Jacques Callot was born sometime between March and August of 1592 in Nancy, the capital of the Duchy of Lorraine. Cutting short his apprenticeship as a goldsmith, Callot left his native city to go to Rome where he stayed from 1608 to 1611/1612. There, he entered the workshop of the French engraver Philippe Thomassin (1562-1622) to learn the printmaking trade. Thomassin's successful shop specialized in engravings after the work of other artists, both living and deceased.
As an apprentice to Thomassin, Callot executed Les Tableaux de Rome, a series of prints after altarpieces and sculptures located in the Roman Basilicas of St. Peter's and S. Paolo fuori le Mura. These engravings are not of exceptional quality. Nevertheless, this series is important for art historians because all of the paintings recorded by Callot, which were originally located in the small naves around the transept of St. Peter's, are now lost, except for Cristofano Roncalli's The Fall of Sapphire.
Caption: The Fall of Sapphire Caption: St. Peter and St. John Healing the Lame Man
This series was probably a commission intended for publication with a text, but as the frontispiece bears neither a date nor an editor's name, it was probably never published. Callot also engraved works in S. Paolo fuori le Mura, such as these two prints below.
Caption: St. Jerome and his Disciples Caption: Ascension of Christ
In 1611, Antonio Tempesta hired Callot to etch the decoration created by Giulio Parigi and by Tempesta himself for the funeral of Marguerite of Austria, Queen of Spain. Marguerite, wife of King Philip III of Spain and sister of Maria Magdalena, the wife of Cosimo II, Grand Duke of Tuscany, died on October 3, 1611 and her funeral was held in the Florentine Church of San Lorenzo. Callot etched Parigi's ephemeral decoration for San Lorenzo and fifteen of Tempesta's twenty-six grisaille paintings with images from Marguerite's life. These etchings were published in The Funeral Book of the Queen of Spain in Florence in 1612 with a text by Giovanni Altoviti. Both the funeral ceremonies and The Funeral Book of the Queen of Spain were commissioned by Cosimo II.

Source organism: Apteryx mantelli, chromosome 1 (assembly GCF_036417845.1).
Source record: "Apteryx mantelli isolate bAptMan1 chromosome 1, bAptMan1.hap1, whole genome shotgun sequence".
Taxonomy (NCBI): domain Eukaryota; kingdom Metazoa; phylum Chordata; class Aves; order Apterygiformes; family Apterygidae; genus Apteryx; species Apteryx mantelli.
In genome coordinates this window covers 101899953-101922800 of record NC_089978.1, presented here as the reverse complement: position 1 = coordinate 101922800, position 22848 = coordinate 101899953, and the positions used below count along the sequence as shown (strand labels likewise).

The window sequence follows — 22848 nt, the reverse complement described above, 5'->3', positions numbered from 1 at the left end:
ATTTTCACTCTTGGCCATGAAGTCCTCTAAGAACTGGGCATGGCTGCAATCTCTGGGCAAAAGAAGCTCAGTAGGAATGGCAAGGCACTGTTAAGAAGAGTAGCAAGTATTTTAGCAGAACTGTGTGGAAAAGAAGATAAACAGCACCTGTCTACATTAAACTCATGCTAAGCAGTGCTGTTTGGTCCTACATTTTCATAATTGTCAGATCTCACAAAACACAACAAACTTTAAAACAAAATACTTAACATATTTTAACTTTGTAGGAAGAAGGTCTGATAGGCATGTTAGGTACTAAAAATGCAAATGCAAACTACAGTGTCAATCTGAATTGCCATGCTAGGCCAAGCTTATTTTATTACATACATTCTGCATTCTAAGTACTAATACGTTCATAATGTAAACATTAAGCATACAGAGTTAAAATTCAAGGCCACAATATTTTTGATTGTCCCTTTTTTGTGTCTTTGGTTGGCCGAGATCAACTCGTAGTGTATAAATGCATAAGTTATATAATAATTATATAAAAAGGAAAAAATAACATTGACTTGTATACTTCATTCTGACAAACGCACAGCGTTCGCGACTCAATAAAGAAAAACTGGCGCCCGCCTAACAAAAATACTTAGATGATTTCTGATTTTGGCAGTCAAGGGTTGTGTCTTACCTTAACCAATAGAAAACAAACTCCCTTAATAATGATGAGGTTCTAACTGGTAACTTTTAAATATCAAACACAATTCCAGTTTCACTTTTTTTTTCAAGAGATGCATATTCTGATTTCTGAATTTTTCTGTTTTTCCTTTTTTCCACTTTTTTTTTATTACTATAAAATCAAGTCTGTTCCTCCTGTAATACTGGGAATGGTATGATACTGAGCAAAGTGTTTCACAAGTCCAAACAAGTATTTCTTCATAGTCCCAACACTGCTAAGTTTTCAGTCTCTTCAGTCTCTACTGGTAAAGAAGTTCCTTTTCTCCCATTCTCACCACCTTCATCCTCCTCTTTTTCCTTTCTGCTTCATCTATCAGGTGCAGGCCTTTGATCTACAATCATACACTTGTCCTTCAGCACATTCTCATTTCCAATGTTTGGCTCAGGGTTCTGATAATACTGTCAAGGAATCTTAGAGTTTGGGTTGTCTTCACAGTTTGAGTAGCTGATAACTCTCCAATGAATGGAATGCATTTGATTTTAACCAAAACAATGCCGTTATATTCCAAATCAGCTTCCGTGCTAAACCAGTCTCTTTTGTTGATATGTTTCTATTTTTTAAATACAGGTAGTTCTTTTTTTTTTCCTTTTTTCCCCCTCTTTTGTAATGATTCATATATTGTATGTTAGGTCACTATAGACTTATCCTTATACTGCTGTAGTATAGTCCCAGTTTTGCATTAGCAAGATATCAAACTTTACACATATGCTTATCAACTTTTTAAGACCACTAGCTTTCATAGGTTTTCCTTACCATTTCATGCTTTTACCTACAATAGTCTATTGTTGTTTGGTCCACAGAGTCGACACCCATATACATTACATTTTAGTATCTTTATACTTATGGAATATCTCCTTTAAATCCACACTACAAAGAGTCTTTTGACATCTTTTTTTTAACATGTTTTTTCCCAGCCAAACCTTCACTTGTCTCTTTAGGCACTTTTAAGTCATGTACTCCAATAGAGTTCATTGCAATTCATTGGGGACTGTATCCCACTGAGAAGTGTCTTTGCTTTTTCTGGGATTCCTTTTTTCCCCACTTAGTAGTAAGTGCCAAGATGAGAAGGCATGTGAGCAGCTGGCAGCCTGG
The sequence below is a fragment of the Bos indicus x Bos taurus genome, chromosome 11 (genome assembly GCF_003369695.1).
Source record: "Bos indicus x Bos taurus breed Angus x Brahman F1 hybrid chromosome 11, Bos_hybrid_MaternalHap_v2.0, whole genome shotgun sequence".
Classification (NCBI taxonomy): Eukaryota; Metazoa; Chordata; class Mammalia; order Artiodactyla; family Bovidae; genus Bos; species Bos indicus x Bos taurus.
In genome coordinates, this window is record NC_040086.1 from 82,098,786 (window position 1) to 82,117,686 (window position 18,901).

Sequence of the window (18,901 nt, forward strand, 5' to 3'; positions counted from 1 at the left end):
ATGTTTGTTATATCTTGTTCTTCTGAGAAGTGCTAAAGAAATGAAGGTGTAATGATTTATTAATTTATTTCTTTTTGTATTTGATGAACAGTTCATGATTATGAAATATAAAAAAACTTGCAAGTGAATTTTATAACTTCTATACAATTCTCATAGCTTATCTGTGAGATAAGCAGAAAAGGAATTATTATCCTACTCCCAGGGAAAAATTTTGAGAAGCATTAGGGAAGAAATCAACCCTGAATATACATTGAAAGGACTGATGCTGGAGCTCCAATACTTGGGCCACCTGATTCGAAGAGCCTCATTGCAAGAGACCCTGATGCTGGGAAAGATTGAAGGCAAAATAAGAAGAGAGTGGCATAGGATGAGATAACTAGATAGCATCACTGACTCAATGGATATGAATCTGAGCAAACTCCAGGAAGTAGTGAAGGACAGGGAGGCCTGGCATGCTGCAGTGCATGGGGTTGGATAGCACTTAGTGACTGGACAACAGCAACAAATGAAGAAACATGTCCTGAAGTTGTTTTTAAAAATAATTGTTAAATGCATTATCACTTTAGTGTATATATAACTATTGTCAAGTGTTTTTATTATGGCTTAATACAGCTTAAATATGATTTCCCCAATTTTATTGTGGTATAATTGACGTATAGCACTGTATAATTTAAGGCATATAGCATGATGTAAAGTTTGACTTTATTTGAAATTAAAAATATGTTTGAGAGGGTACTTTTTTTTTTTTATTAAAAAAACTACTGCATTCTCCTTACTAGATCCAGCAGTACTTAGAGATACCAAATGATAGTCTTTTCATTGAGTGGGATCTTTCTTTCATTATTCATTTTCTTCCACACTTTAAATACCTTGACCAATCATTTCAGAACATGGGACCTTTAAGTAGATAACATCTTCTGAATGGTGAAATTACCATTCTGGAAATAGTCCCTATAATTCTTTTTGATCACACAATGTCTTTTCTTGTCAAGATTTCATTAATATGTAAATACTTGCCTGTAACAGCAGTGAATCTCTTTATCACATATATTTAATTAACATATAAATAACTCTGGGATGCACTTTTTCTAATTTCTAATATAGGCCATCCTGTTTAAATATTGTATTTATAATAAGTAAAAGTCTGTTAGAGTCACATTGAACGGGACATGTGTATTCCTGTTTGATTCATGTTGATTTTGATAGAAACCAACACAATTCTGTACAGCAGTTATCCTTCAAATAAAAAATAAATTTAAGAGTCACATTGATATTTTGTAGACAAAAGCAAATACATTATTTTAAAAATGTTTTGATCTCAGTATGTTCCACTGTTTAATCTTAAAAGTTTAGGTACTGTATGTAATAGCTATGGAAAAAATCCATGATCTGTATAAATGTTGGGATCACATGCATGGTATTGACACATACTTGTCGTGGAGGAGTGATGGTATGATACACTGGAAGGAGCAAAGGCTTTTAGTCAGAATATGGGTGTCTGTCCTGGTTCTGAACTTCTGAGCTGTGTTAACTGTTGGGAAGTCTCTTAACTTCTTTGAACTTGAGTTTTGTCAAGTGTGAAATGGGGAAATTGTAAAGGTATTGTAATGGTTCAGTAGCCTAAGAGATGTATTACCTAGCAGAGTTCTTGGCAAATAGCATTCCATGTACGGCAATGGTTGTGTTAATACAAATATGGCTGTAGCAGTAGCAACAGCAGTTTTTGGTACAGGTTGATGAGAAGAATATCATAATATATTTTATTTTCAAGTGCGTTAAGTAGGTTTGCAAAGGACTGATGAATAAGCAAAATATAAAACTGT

Caption: Death of the Queen of Spain Caption: Storm in Barcelona
This commission marks Callot's first contact with the Medici Court, an engagement which developed into active patronage in 1614 when Callot was officially appointed to the court of the Grand Duke Cosimo II de' Medici in Florence.
Under the reign of Cosimo II (1590-1621), the citizens of Tuscany enjoyed a prosperous economy and peace. Florentine life, with its great outdoor festivals and theatrical performances, was characterized by extravagance and festivity. Public entertainment, usually on the occasion of a wedding, funeral or visit of a foreign dignitary, was provided by the Medici family and officially recorded by Callot for festival books that were distributed to guests. Callot made six illustrations, for example, for The War of Beauty, a celebration which took place in October 1616 on the Piazza Santa Croce in Florence to mark the visit of Federigo, Prince of Urbino. The War of Beauty, with its procession of floats, provided an enormous display of wealth and was witnessed by about 25,000 people, approximately one-third of Florence's population. The print from this series, Mount Parnassus, depicts the first float of the procession.
The War of Love, another Medici festival of equestrian and combat ballet, was held in honor of Cosimo II's wife, Maria Magdalena, on the Piazza Santa Croce in 1615. This print, Entry of the Wagons of Africa and Asia, along with three others, illustrated the festival book written by Andrea Salvadori. The print depicts the parade that took place before the equestrian ballet. A carnival scene appears in the foreground, while in the background the wagons of Africa (left) and Asia (right) are shown accompanied by an impressive procession. The representation of the protagonists is very detailed and includes specific characters from the commedia dell'arte. For this print, Callot used the elliptical form of the amphitheater as a frame for the composition.
Callot's two most famous and frequently copied Florentine works are The Fair at Impruneta, which depicts the fair which took place annually on the Feast Day of Saint Luke in the small Tuscan city of Impruneta near Florence, and The Fan, which recaptured the festivities held in Florence on July 29, 1619. Since the UAG owns only seventeenth-century copies of these two prints, they are discussed in the section devoted to `The Copies After Jacques Callot's Prints.'
Callot, along with other artists, lost the financial support of the Medici Court when Cosimo II died prematurely in 1621. As a result, he returned to Nancy where he had strong family ties.
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